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International Journal of Fluid Mechanics Research
ESCI SJR: 0.206 SNIP: 0.446 CiteScore™: 0.5

ISSN Imprimir: 2152-5102
ISSN En Línea: 2152-5110

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International Journal of Fluid Mechanics Research

DOI: 10.1615/InterJFluidMechRes.v43.i5-6.30
pages 390-403

Scaling Laws and Thermodynamic Analysis for Vascular Branching of Microvessels

Antonio Ferreira Miguel
Department of Physics, School of Sciences and Technology, University of Evora, Institute of Earth Sciences (ICT) Pole of Evora, Portugal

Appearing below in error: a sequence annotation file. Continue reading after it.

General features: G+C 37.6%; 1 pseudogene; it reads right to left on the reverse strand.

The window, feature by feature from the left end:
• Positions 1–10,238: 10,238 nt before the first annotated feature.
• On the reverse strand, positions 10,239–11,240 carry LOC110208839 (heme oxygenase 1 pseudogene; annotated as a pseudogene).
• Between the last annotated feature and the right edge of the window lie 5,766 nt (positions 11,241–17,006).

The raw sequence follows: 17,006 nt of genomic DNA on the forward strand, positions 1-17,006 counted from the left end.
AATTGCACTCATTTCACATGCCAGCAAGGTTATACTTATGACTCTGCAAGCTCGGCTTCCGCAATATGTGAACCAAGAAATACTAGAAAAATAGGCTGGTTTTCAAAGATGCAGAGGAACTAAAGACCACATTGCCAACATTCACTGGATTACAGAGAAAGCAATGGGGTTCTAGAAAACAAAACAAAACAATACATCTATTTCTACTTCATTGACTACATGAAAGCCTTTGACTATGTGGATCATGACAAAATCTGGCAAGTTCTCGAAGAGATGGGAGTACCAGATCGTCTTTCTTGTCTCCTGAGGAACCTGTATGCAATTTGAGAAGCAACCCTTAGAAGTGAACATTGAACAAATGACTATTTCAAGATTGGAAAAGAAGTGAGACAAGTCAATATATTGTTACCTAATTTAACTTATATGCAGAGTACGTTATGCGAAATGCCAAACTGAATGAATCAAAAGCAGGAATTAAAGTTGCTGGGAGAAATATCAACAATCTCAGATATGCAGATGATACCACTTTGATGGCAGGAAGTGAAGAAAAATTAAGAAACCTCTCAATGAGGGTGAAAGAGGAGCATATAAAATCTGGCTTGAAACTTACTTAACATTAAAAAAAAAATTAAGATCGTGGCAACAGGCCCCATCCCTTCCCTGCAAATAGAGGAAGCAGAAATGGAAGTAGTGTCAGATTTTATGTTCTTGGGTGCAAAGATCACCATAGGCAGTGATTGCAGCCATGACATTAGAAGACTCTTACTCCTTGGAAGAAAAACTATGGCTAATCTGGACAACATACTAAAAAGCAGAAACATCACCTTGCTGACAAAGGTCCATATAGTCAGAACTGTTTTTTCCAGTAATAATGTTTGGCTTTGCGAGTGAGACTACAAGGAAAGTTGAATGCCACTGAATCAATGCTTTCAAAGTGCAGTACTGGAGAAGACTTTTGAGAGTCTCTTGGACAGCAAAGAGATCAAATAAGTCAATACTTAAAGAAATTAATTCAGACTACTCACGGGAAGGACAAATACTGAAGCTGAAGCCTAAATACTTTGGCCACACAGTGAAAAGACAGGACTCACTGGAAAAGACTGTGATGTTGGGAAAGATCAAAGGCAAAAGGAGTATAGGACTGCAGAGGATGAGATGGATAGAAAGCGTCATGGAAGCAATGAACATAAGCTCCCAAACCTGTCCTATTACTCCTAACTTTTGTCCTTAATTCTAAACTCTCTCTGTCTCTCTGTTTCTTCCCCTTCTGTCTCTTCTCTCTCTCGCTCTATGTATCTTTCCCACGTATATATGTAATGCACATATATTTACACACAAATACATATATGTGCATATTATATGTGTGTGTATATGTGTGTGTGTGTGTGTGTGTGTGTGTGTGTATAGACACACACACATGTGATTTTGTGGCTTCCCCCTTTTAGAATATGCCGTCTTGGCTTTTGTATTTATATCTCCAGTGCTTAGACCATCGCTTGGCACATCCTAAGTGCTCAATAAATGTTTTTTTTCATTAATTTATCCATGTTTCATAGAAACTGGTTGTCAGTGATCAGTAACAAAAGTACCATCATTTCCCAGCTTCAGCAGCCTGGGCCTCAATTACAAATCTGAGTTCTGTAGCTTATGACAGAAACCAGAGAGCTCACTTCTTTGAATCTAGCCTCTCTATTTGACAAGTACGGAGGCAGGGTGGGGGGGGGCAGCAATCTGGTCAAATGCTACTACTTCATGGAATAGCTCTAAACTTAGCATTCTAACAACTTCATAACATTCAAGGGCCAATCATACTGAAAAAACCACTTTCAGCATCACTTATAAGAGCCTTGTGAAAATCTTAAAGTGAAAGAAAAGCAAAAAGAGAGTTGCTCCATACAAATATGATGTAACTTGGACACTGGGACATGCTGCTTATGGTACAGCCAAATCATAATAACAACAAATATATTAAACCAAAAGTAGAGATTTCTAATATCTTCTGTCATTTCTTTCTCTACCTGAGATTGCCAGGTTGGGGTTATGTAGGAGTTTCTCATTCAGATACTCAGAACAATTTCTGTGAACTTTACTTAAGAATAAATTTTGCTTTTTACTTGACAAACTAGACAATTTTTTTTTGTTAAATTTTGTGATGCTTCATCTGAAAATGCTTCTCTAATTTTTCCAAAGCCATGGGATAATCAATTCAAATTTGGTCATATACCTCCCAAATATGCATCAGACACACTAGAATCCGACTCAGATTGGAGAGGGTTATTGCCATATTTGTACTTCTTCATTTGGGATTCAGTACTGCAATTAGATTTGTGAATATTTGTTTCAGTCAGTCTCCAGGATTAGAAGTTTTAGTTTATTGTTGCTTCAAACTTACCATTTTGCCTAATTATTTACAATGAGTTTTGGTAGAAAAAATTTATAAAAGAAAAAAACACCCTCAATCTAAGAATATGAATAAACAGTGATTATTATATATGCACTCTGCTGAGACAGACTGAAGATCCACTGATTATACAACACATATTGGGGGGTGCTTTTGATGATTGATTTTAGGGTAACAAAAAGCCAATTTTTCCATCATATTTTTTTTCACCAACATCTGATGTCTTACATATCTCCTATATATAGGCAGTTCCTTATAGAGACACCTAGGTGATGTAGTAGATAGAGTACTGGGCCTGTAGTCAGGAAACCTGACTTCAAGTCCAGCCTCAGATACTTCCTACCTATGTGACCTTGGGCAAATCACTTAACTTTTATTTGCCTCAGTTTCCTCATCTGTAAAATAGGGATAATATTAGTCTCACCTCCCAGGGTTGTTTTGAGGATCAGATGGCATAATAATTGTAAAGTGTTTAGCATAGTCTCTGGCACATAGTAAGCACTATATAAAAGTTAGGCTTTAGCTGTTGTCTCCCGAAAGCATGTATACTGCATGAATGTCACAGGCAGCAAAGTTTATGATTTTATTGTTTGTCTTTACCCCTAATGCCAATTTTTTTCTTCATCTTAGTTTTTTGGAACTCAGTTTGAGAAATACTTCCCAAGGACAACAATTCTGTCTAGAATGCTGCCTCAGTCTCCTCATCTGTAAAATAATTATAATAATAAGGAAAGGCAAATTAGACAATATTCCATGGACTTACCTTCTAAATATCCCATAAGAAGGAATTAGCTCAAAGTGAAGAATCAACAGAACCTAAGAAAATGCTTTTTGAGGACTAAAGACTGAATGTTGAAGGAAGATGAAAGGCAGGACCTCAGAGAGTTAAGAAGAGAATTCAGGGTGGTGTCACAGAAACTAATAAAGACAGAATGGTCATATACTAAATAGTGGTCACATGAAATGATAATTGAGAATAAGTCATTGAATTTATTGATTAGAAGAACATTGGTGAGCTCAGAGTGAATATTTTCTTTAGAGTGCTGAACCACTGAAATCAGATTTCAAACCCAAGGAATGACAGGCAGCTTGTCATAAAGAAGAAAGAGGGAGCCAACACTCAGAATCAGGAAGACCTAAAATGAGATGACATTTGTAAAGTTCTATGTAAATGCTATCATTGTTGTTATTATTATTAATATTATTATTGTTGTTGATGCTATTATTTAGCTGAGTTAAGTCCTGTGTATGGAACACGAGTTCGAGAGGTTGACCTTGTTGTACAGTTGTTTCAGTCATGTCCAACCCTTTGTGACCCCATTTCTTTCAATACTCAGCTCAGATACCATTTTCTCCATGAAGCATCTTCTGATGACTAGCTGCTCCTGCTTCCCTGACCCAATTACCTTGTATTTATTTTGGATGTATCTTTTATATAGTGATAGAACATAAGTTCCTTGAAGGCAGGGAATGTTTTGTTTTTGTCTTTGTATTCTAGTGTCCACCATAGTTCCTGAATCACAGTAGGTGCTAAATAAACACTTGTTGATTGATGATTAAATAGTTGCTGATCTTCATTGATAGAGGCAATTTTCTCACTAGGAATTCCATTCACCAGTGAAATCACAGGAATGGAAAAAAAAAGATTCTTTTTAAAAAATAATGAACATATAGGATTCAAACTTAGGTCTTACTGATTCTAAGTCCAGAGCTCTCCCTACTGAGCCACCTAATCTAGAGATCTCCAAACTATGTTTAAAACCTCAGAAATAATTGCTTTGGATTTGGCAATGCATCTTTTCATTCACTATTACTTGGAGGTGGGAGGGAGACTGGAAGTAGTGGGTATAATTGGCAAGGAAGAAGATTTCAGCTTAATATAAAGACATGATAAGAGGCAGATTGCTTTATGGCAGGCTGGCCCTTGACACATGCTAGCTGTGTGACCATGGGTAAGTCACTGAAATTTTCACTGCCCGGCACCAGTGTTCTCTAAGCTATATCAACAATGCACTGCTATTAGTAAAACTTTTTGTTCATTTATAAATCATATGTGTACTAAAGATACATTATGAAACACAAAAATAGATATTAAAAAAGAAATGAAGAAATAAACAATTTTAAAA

When blood flows through small vessels, the two-phase nature of blood as a suspension of red cells (erythrocytes) in plasma cannot be neglected, and with decreasing vessel size, a homogeneous continuum model become less adequate in describing blood flow. Following the Haynes' marginal zone theory, and viewing the flow as the result of concentric laminae of fluid moving axially, the present work provides models for fluid flow in dichotomous branching composed by larger and smaller vessels, respectively. Expressions for the branching sizes of parent and daughter vessels, that provides easier flow access, are obtained by means of a constrained optimization approach using the Lagrange multipliers. This study shows that when blood behaves as a Newtonian fluid, Hess − Murray law that states that the daughters-to-parent diameter ratio must equal to 2−1/3 is valid. However, when the nature of blood as a suspension becomes important, the expression for optimum branching diameters of vessels is dependent on the separation phase lengths. It is also shown that the same effect occurs for the relative lengths of daughters and parent vessels. For smaller vessels (e. g., arterioles and capillaries), it is found that the daughters-to-parent diameter ratio may varies from 0.741 to 0.849, and the daughters-to-parent length ratio varies from 0.260 to 2.42. For larger vessels (e. g., arteries), the daughters-to-parent diameter ratio and the daughters-to-parent length ratio range from 0.458 to 0.819, and from 0.100 to 6.27, respectively. In this paper, it is also demonstrated that the entropy generated when blood behaves as a single phase fluid (i. e., continuum viscous fluid) is greater than the entropy generated when the nature of blood as a suspension becomes important. Another important finding is that the manifestation of the particulate nature of blood in small vessels reduces entropy generation due to fluid friction, thereby maintaining the flow through dichotomous branching vessels at a relatively lower cost.